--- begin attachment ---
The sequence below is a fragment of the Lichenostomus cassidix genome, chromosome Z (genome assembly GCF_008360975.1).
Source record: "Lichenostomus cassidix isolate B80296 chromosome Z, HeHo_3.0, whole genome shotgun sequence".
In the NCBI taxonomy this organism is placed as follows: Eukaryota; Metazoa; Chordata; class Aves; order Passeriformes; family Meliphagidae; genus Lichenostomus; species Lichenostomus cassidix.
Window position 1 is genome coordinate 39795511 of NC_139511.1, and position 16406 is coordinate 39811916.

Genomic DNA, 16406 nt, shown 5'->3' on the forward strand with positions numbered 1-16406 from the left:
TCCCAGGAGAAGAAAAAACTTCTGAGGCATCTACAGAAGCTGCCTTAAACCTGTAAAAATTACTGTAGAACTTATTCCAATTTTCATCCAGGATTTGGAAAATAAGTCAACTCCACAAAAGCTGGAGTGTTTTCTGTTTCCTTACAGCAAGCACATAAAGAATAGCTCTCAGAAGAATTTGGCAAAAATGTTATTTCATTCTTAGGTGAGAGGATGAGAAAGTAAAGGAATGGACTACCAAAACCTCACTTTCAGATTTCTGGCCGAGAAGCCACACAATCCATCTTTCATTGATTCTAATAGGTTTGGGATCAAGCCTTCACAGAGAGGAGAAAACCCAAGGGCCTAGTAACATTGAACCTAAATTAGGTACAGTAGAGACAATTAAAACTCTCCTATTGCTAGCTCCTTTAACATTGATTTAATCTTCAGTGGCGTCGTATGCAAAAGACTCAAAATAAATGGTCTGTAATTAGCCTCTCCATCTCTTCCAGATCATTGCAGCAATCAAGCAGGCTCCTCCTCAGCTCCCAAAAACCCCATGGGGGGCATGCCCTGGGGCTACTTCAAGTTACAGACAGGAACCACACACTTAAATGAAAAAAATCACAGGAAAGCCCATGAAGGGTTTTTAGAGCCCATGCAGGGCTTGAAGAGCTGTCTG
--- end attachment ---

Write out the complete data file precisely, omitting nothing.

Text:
The sequence below is a fragment of the Lichenostomus cassidix genome, chromosome Z (genome assembly GCF_008360975.1).
Source record: "Lichenostomus cassidix isolate B80296 chromosome Z, HeHo_3.0, whole genome shotgun sequence".
In the NCBI taxonomy this organism is placed as follows: Eukaryota; Metazoa; Chordata; class Aves; order Passeriformes; family Meliphagidae; genus Lichenostomus; species Lichenostomus cassidix.
Window position 1 is genome coordinate 39795511 of NC_139511.1, and position 16406 is coordinate 39811916.

Genomic DNA, 16406 nt, shown 5'->3' on the forward strand with positions numbered 1-16406 from the left:
TCCCAGGAGAAGAAAAAACTTCTGAGGCATCTACAGAAGCTGCCTTAAACCTGTAAAAATTACTGTAGAACTTATTCCAATTTTCATCCAGGATTTGGAAAATAAGTCAACTCCACAAAAGCTGGAGTGTTTTCTGTTTCCTTACAGCAAGCACATAAAGAATAGCTCTCAGAAGAATTTGGCAAAAATGTTATTTCATTCTTAGGTGAGAGGATGAGAAAGTAAAGGAATGGACTACCAAAACCTCACTTTCAGATTTCTGGCCGAGAAGCCACACAATCCATCTTTCATTGATTCTAATAGGTTTGGGATCAAGCCTTCACAGAGAGGAGAAAACCCAAGGGCCTAGTAACATTGAACCTAAATTAGGTACAGTAGAGACAATTAAAACTCTCCTATTGCTAGCTCCTTTAACATTGATTTAATCTTCAGTGGCGTCGTATGCAAAAGACTCAAAATAAATGGTCTGTAATTAGCCTCTCCATCTCTTCCAGATCATTGCAGCAATCAAGCAGGCTCCTCCTCAGCTCCCAAAAACCCCATGGGGGGCATGCCCTGGGGCTACTTCAAGTTACAGACAGGAACCACACACTTAAATGAAAAAAATCACAGGAAAGCCCATGAAGGGTTTTTAGAGCCCATGCAGGGCTTGAAGAGCTGTCTG